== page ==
The MSCAPP curriculum is a three-legged stool, building foundational knowledge of computer science, statistics, and public policy analysis. Students then go on to advanced coursework in econometrics, machine learning, big data methods, data visualization, and application development, all while learning how to apply these skills in the policy realm.
MSCAPP graduates have become civic technologists, data scientists, and policy researchers bringing modern technology to bear on the societal problems that matter most.
MSCAPP students have come from prominent places in governance like the White House and the Japanese Ministry of Finance, non-profit organizations like the World Bank, and technology companies like MongoDB. Still, not all applicants have a background in economics, statistics, or computer science—drive, passion, and intellectual curiosity define the best MSCAPP candidates.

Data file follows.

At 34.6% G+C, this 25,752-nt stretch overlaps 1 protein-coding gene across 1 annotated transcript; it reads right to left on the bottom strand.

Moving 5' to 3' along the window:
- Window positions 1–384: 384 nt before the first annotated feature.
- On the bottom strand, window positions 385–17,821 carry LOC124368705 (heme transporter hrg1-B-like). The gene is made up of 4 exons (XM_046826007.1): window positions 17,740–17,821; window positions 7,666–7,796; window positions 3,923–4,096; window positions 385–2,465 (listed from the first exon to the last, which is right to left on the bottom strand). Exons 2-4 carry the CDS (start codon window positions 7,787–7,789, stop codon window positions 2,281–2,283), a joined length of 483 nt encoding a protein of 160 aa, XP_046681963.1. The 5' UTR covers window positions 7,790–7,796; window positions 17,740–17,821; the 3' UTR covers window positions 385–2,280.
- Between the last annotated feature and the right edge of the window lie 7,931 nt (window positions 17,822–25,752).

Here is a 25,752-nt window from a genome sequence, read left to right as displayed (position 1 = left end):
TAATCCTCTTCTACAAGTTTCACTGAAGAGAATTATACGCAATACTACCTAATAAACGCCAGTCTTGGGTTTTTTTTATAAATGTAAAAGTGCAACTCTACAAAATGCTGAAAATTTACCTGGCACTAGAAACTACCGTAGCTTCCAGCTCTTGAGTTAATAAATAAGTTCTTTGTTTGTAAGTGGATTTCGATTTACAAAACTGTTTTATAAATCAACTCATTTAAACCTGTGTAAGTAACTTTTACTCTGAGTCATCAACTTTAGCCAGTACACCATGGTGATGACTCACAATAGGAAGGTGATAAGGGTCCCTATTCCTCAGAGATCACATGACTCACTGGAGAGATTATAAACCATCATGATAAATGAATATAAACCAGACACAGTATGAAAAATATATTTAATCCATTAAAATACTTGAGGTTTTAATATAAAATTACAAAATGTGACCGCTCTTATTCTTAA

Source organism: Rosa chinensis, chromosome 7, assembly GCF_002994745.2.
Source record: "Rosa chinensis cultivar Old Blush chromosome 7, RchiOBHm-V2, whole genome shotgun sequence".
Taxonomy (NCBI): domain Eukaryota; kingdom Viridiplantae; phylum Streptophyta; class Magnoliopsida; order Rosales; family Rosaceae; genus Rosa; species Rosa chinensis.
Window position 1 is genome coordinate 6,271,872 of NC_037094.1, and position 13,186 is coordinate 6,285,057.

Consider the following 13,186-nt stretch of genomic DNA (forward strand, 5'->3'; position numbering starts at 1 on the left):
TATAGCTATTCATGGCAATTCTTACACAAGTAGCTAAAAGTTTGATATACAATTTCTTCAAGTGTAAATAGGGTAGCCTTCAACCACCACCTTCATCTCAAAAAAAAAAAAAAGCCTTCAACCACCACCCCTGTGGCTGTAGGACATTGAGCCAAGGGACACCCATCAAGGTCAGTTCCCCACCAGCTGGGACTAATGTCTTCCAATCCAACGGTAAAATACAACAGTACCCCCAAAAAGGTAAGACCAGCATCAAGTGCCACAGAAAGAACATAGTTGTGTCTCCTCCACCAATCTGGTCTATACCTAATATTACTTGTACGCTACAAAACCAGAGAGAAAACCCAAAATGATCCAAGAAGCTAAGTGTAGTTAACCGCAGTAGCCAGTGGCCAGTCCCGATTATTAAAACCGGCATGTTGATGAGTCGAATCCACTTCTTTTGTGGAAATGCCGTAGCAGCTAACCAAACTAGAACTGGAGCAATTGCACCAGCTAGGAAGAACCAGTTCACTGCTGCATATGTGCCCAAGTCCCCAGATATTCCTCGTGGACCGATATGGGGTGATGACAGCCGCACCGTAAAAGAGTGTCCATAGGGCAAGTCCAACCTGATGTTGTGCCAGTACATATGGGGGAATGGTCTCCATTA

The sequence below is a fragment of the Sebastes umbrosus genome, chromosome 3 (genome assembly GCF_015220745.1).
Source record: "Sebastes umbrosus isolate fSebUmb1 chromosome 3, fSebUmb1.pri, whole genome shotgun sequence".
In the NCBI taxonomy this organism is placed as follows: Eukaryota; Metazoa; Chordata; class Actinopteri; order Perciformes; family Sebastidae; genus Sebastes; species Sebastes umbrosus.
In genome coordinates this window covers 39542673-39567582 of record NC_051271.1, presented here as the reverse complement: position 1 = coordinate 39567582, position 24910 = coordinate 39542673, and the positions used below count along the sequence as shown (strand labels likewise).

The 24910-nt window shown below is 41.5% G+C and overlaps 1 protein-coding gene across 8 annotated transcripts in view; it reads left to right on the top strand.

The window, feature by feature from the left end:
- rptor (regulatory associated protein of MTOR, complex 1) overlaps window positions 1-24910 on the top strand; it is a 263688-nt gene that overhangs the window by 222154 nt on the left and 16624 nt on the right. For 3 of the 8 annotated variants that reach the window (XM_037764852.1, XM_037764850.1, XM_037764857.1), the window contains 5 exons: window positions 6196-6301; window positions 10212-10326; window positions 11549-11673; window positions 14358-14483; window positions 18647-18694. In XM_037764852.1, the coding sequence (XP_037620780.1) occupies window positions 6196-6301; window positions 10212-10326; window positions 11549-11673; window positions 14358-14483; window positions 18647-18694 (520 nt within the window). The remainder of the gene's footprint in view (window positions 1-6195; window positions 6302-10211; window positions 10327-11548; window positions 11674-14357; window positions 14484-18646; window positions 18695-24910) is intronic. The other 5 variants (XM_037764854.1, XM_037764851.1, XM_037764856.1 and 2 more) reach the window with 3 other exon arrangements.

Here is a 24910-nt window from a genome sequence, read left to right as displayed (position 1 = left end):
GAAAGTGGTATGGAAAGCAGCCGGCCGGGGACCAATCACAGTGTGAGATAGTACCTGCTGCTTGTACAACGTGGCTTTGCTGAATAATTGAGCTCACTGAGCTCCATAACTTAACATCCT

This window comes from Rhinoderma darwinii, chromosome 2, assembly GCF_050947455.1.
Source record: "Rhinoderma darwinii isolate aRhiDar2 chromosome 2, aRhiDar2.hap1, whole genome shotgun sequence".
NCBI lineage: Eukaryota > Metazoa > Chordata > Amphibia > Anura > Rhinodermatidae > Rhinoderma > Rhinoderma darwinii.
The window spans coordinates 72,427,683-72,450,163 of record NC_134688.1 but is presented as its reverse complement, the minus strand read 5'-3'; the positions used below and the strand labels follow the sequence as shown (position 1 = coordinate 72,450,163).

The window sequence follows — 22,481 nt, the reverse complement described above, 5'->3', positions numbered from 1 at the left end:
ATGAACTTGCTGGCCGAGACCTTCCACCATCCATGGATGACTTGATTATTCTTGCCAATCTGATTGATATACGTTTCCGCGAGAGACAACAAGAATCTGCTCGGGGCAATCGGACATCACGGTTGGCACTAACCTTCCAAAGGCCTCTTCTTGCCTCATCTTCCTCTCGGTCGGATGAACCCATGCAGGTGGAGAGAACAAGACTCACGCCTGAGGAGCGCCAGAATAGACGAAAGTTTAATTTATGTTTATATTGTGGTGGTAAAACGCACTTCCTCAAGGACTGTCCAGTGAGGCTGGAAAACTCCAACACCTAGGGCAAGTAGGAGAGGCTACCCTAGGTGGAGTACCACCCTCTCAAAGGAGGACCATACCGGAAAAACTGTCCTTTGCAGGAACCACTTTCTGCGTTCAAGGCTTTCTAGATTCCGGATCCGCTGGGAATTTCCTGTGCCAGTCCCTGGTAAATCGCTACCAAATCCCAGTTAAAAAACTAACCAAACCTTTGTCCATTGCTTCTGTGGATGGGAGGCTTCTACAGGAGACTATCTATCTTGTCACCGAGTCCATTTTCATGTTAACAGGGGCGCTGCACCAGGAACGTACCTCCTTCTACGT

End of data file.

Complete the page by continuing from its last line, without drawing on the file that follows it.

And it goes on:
CAPP In the News:
- Public Interest Technology Grant Funds and Expands Civic Data & Technology Clinic
- In Coding it Forward’s Civic Digital Fellowship, MSCAPP students learn about civic technology
- New Clinic Leverages Data Science for Social and Environmental Causes
- Two MSCAPP Students Named in 2021 Class of Siebel Scholars
- Five Years of MSCAPP: Possibilities and Problem Solving
- The Data Primary: MSCAPP in the 2020 Election